At the same seminar we heard speaker after speaker, none from the UK or the USA, many from other developing States, all of whom said two things – we would love to invest in your future but sadly, your rules and behavior deny us the opportunity. The Indian Ambassador was blunt, “how can you expect Indian business to invest in Zimbabwe when the Bilateral Investment Protection Agreement signed in 1999, ratified by the Parliament of India in 2000 has not been ratified by Zimbabwe in 14 years?’

The message they all gave was quite clear. We must respect and enforce the rule of law, we must enforce compliance with contracts, we must guarantee investment and protection of private property, must pay full compensation when those rights are violated for whatever reason. We must create an investor friendly and conducive environment where business can expect to make a fair return on their capital and technology. We must guarantee all essential support services – education and health services for staff and management, transport and communications, access to regional and global markets at a reasonable cost. We must curb corruption and the activities of parasitic State agencies that must collect rents from our enterprise to survive.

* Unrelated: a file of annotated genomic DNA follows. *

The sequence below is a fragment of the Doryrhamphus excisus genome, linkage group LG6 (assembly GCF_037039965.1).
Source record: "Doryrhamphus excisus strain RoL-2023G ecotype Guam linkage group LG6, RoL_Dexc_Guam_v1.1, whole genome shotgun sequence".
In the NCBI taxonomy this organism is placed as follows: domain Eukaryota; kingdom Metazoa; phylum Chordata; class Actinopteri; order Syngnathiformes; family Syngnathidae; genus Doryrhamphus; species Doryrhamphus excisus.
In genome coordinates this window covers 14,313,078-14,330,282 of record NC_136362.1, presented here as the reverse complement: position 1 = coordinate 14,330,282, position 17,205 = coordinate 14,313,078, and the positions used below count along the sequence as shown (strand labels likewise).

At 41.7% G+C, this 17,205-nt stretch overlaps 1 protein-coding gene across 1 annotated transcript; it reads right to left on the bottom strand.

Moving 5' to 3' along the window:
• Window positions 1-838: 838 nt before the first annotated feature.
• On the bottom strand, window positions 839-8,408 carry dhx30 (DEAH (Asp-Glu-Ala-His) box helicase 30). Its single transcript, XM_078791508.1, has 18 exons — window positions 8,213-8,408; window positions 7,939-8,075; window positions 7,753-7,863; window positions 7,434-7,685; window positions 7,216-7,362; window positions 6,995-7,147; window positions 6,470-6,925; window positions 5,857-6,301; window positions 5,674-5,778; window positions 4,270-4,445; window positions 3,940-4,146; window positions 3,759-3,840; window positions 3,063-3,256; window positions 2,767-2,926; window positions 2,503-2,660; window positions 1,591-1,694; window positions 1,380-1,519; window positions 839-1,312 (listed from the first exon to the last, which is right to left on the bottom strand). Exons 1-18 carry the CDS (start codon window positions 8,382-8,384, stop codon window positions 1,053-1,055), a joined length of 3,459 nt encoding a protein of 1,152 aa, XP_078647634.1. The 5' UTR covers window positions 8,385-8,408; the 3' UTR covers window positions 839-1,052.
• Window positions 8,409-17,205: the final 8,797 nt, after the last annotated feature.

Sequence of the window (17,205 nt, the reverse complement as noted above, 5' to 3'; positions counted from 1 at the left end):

They all said that our desire to control what goes on in our economy was similar to the position of all their governments. They did not think that indigenisation was a threat in any way – but we had to pay for our equity and respect the needs and requirements of our partners. They asked for strong government that was principled and for consistency and predictability with the ground rules being set out clearly and with guarantees that they will not change once the game is underway. They said that they always took a long term view of the situation into which they were investing time, technology and resources.

A quick review of what we have done to the mining industry (which grew at 35 per cent per annum in the period of the GNU) shows very clearly where we have gone wrong. Not only has the line Ministry been corrupt, demanding large payments for decisions and in the case of the Marange diamond fields, violating, without compensation, the rights of ACR who found the diamonds and had legal rights to a large part of the deposit and then simply taking over and exploiting the largest diamond find in a century. There was no transparency; no accountability and the wealth created found its way to a few politically connected people. Then, without consultation, we imposed massive fees on the industry and then in early 2014 new rates of royalties that are already closing down hundreds of small mines throughout the country.

When three world class mining companies invested billions in the platinum industry, employing thousands of Zimbabweans and virtually no expatriates, instead of being proud of what they had accomplished, we threatened them, made unreasonable demands on them, forced them to enter into share deals that were not in the interests of the company or the communities they work amongst. Now we have imposed heavy royalties and threatened punitive taxes on “unprocessed” platinum being exported, even though the value addition is minimal. The present product being exported is highly processed and concentrated and there is little financial prejudice to the country and in any event we cannot provide the electrical energy needed for such development.